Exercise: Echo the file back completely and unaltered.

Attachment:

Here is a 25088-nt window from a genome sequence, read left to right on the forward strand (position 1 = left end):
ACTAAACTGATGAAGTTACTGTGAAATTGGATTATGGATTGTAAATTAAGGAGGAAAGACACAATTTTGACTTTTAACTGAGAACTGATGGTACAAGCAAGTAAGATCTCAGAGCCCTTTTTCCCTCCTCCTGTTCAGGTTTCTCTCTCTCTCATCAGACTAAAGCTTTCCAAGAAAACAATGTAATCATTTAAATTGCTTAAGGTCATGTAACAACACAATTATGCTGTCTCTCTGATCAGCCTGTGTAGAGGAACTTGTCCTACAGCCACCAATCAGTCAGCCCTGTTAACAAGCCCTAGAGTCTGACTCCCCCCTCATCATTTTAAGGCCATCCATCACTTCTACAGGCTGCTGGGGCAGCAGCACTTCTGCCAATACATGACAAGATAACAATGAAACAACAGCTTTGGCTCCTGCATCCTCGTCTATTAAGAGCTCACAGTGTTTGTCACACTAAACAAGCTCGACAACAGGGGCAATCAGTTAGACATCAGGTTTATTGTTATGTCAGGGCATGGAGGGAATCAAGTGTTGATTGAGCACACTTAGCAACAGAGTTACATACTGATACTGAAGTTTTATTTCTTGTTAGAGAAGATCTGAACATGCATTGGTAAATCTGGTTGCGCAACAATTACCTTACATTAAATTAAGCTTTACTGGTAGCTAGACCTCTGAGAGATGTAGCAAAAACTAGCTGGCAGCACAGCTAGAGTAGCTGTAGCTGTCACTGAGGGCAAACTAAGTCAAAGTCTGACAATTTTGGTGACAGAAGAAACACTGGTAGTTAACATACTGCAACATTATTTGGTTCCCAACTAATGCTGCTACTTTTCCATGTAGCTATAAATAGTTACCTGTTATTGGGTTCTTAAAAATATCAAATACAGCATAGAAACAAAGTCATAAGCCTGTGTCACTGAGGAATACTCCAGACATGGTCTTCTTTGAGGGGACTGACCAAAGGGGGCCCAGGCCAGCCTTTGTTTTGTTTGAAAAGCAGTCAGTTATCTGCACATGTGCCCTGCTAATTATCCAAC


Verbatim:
Here is a 25088-nt window from a genome sequence, read left to right on the forward strand (position 1 = left end):
ACTAAACTGATGAAGTTACTGTGAAATTGGATTATGGATTGTAAATTAAGGAGGAAAGACACAATTTTGACTTTTAACTGAGAACTGATGGTACAAGCAAGTAAGATCTCAGAGCCCTTTTTCCCTCCTCCTGTTCAGGTTTCTCTCTCTCTCATCAGACTAAAGCTTTCCAAGAAAACAATGTAATCATTTAAATTGCTTAAGGTCATGTAACAACACAATTATGCTGTCTCTCTGATCAGCCTGTGTAGAGGAACTTGTCCTACAGCCACCAATCAGTCAGCCCTGTTAACAAGCCCTAGAGTCTGACTCCCCCCTCATCATTTTAAGGCCATCCATCACTTCTACAGGCTGCTGGGGCAGCAGCACTTCTGCCAATACATGACAAGATAACAATGAAACAACAGCTTTGGCTCCTGCATCCTCGTCTATTAAGAGCTCACAGTGTTTGTCACACTAAACAAGCTCGACAACAGGGGCAATCAGTTAGACATCAGGTTTATTGTTATGTCAGGGCATGGAGGGAATCAAGTGTTGATTGAGCACACTTAGCAACAGAGTTACATACTGATACTGAAGTTTTATTTCTTGTTAGAGAAGATCTGAACATGCATTGGTAAATCTGGTTGCGCAACAATTACCTTACATTAAATTAAGCTTTACTGGTAGCTAGACCTCTGAGAGATGTAGCAAAAACTAGCTGGCAGCACAGCTAGAGTAGCTGTAGCTGTCACTGAGGGCAAACTAAGTCAAAGTCTGACAATTTTGGTGACAGAAGAAACACTGGTAGTTAACATACTGCAACATTATTTGGTTCCCAACTAATGCTGCTACTTTTCCATGTAGCTATAAATAGTTACCTGTTATTGGGTTCTTAAAAATATCAAATACAGCATAGAAACAAAGTCATAAGCCTGTGTCACTGAGGAATACTCCAGACATGGTCTTCTTTGAGGGGACTGACCAAAGGGGGCCCAGGCCAGCCTTTGTTTTGTTTGAAAAGCAGTCAGTTATCTGCACATGTGCCCTGCTAATTATCCAAC